There are also reasonable course and an online conference by WriteMentor. They offer mentoring, workshops, and courses, often led by well-established children's authors. Some aspiring children's authors do sign up for expensive masters like the ones at Bath Spa University and Winchester University. However, I don't think they are essential, especially if you don't have the money. You can find other ways to hone your craft. Most published authors I know have invested time and money into becoming writers by going on courses, finding mentors, and continually learning about what kind of author they want to be and what possibilities are out there for being an author. Anyone can become an author now with self-publishing possibilities and a few earn more than traditionally published authors who are signed with well-known publishers. It's not easy to be self-published, yet some authors prefer it. Doing research about all possible ways you can get your writing to readers should be considered.
Scottish Book Trust also support new and emerging writers with New Writer Awards,workshops, and competitions. Writing competitions are a good way to write to deadlines, build up your publication record and get to know other writers. Writing development agencies around the UK can offer courses, signpost opportunities and can host networking opportunities with agents and publishers.
Reach out via social media or in-person events
Social media is great for meeting new writers and finding out about opportunities in children's publishing. I am sad to see the decline in Twitter as it was one of the ways that I met many children's authors, publishers, agent and writing organisations. Instagram is okay but obviously you need to post photos as well as text. I also use Facebook to also network. If you do not want to use Facebook for personal use, then create an account just for writing. If social media isn't for you, then seek out other ways you can attend events, such as book festivals and writing retreat centres such as Moniack Mhor and Arvon that host tutor-led courses where you can meet other writers and hone your craft.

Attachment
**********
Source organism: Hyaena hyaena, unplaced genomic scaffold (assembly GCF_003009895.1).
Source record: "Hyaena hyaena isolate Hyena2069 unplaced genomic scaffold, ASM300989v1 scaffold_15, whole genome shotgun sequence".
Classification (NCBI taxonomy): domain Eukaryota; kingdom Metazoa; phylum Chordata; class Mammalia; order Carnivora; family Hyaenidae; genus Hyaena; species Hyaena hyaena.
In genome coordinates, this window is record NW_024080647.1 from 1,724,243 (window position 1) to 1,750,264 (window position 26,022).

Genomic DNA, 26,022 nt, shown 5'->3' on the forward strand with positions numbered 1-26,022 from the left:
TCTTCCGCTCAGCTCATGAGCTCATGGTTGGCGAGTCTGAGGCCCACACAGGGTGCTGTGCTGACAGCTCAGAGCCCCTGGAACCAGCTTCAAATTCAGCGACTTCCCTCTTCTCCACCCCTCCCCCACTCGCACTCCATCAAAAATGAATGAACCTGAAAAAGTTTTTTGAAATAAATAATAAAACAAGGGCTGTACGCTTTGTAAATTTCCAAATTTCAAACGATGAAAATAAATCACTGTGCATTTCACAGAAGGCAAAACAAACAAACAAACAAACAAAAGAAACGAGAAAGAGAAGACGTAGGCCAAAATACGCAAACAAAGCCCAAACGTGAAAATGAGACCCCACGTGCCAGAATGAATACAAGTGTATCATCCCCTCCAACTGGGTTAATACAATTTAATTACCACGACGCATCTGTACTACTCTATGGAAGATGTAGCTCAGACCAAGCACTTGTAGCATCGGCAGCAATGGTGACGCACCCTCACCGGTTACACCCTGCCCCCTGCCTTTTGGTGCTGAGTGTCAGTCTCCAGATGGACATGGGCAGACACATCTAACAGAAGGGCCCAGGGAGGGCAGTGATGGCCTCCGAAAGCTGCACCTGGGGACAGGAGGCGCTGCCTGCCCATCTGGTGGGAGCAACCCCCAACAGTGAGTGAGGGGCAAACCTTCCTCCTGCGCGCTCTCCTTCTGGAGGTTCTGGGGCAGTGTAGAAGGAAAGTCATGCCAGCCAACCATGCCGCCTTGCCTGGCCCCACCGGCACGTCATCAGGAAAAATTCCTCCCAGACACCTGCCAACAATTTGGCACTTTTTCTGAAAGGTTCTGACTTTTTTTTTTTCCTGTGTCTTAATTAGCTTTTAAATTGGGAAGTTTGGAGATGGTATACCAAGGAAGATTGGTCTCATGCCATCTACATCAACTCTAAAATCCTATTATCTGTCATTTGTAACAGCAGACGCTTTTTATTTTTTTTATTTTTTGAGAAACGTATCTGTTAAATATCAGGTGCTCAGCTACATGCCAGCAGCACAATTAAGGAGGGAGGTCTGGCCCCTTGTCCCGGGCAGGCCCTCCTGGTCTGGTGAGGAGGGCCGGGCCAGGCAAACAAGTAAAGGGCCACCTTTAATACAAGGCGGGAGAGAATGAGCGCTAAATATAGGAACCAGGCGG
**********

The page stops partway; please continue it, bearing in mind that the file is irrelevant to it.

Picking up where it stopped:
Post publication, Twitter and social media was a way for me to connect with teachers and librarians, who are some of the main gatekeepers for buying children's books. The reading teacher's community has been instrumental in getting my books into schools. I contacted indie bookshops myself offering signed bookplates (and promo sweets) in exchange for a pre-order link to my novels. Again, it's best to offer rather than demand.
Writing a novel can be lonely, as can debuting a novel. It was useful for me to join a debut authors group and I keep in touch with many of them now. Debuting is an emotional rollercoaster, so having writing peers to offer support and advice was and is useful.
I've been offered work from various editors who have seen me on social media. I've also had a website since 2007 (even before I had written a novel). It was a 'shop front' if you will, a window into my identity as a writer, and a way for people to get in touch with me (I don't have my email out there publicly; I use a contact form). Having a website looks professional and I often search for people's websites when I want to know about their writing.
Being professional and reliable is important at each stage. And don't forget to enjoy being a writer!